Robust demand for large industrial space in the Inland Empire is likely to overcome any short-term market adjustments. Even double-digit rent increases past the current $0.40 per square foot still make the area competitive to neighboring Los Angeles and Orange counties. Market-wide vacancy rates should remain under 5 percent through 2007.
The office market improved substantially in 2006 with the average vacancy rate dropping below 10 percent for the first time in over 15 years and average asking rents rising 11 percent. Investor interest in the office market should remain steady in the near term due to low interest rates and significant demand. Vacancy rates should decline steadily in 2007 with rents up around 6 percent.
Downtown has hit historically low vacancy rates of 14.3 percent and there is talk of building new office space — a proposed Maguire Properties tower would soar 50 stories. Rents should continue to rise through 2007 thanks to a lack of available space and steady job growth. Century City, the submarket with the largest amount of new Class A space available, will continue to be a standout. Vacancy rates declined by 3 percentage points this year as prestigious law firms and the entertainment industry flocked to this valued location.
The Los Angeles County industrial market has the lowest vacancy rate in the country at 1.6 percent. With a total inventory of nearly a billion square feet, it is also the largest market of its kind in the United States and rents are up nearly 9 percent from a year ago. With international trade predicted to double over the next 10 years, the sheer volume of goods shipped from China, Japan and Korea has created an explosive demand for warehouse/distribution space. While congested freeways, overburdened rail lines and environmental concerns continue to challenge the greater Los Angeles region, the passage of Prop 1B, providing $20 billion in bonds to pay for infrastructure improvements, will bring much-needed improvements. Tight industrial supply will continue to put upward pressure on rents and property values.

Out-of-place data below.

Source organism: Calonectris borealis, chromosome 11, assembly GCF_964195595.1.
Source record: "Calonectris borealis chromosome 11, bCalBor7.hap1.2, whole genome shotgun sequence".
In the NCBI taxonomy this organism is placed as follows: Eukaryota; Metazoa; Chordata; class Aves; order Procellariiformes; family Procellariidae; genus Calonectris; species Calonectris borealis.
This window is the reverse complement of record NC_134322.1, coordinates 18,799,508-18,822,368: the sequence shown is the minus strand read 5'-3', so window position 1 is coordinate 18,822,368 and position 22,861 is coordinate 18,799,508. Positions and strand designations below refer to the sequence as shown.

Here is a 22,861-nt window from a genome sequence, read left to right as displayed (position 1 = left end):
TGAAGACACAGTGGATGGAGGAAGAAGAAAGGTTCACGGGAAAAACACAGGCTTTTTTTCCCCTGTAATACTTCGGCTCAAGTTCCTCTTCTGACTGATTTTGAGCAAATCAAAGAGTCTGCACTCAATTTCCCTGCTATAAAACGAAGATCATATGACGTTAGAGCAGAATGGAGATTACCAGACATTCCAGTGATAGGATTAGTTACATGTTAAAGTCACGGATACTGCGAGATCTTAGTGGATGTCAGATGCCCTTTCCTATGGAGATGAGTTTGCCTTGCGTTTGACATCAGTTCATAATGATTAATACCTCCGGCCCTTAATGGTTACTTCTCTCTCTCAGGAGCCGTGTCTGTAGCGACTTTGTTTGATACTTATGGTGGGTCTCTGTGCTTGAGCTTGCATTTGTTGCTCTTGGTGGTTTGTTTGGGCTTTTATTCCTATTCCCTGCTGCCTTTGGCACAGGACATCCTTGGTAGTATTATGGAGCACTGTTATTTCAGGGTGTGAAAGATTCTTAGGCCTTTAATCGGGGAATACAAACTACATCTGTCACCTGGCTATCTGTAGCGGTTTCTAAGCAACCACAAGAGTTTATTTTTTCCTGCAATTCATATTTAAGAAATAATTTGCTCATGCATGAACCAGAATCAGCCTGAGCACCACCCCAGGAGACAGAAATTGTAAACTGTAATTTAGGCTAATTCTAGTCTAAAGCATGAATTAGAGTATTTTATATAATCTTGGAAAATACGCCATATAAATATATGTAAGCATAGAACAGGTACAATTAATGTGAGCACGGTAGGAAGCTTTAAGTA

The Orange County office market responded favorably to steady economic growth, closing the third quarter of 2006 with lower vacancy and higher lease rates. Average rents are up 12 percent this year and the vacancy rate is 7 percent. With an October unemployment rate of 3.6 percent, far below the national average of 4.4 percent and a state average at 4.5 percent, the resilient local economy is adding workers primarily in the business and professional services sectors. The slowdown in the mortgage and financial services industries has had a modest impact on growth so far.
New office buildings should help ease the tight market when delivery of approximately 2 million square feet of new office space comes online in 2007. Half of the new construction is in the vibrant submarket around the John Wayne Airport with the other half in South Orange County. The sale of small buildings is the hottest niche in the market thanks to tenants wanting to own versus rent. Investors will continue to pay record prices as the outlook for the local economy remains healthy.
The Orange County industrial market turned in another strong performance in 2006, pursued by investors seeking financial opportunities and tenants seeking space. On the horizon is increased job growth, declining vacancy rates, rising rents, and significant demand. With limited new construction, tenants and investors are competing for a select few properties. This market will see continued strength as developers, short on land, turn to urban infill and redevelopment projects. Developers with land will continue to build what the market has been demanding — smaller buildings under 10,000 square feet. The Airport region, including Irvine and Newport Beach, should continue to be a seller's market with buyers finding quality product in short supply.